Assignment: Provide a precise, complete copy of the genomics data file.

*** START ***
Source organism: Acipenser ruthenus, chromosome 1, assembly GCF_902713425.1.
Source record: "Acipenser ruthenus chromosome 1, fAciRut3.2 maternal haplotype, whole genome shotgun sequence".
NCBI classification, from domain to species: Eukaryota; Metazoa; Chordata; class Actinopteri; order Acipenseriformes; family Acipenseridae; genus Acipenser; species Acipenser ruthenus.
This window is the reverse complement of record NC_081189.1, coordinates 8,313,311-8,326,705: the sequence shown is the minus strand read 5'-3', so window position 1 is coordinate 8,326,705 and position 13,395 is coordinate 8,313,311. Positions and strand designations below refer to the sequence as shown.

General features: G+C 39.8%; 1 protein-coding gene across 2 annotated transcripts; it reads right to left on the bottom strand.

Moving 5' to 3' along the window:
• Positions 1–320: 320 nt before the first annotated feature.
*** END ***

Source organism: Acipenser ruthenus, chromosome 1, assembly GCF_902713425.1.
Source record: "Acipenser ruthenus chromosome 1, fAciRut3.2 maternal haplotype, whole genome shotgun sequence".
NCBI classification, from domain to species: Eukaryota; Metazoa; Chordata; class Actinopteri; order Acipenseriformes; family Acipenseridae; genus Acipenser; species Acipenser ruthenus.
This window is the reverse complement of record NC_081189.1, coordinates 8,313,311-8,326,705: the sequence shown is the minus strand read 5'-3', so window position 1 is coordinate 8,326,705 and position 13,395 is coordinate 8,313,311. Positions and strand designations below refer to the sequence as shown.

General features: G+C 39.8%; 1 protein-coding gene across 2 annotated transcripts; it reads right to left on the bottom strand.

Moving 5' to 3' along the window:
• Positions 1–320: 320 nt before the first annotated feature.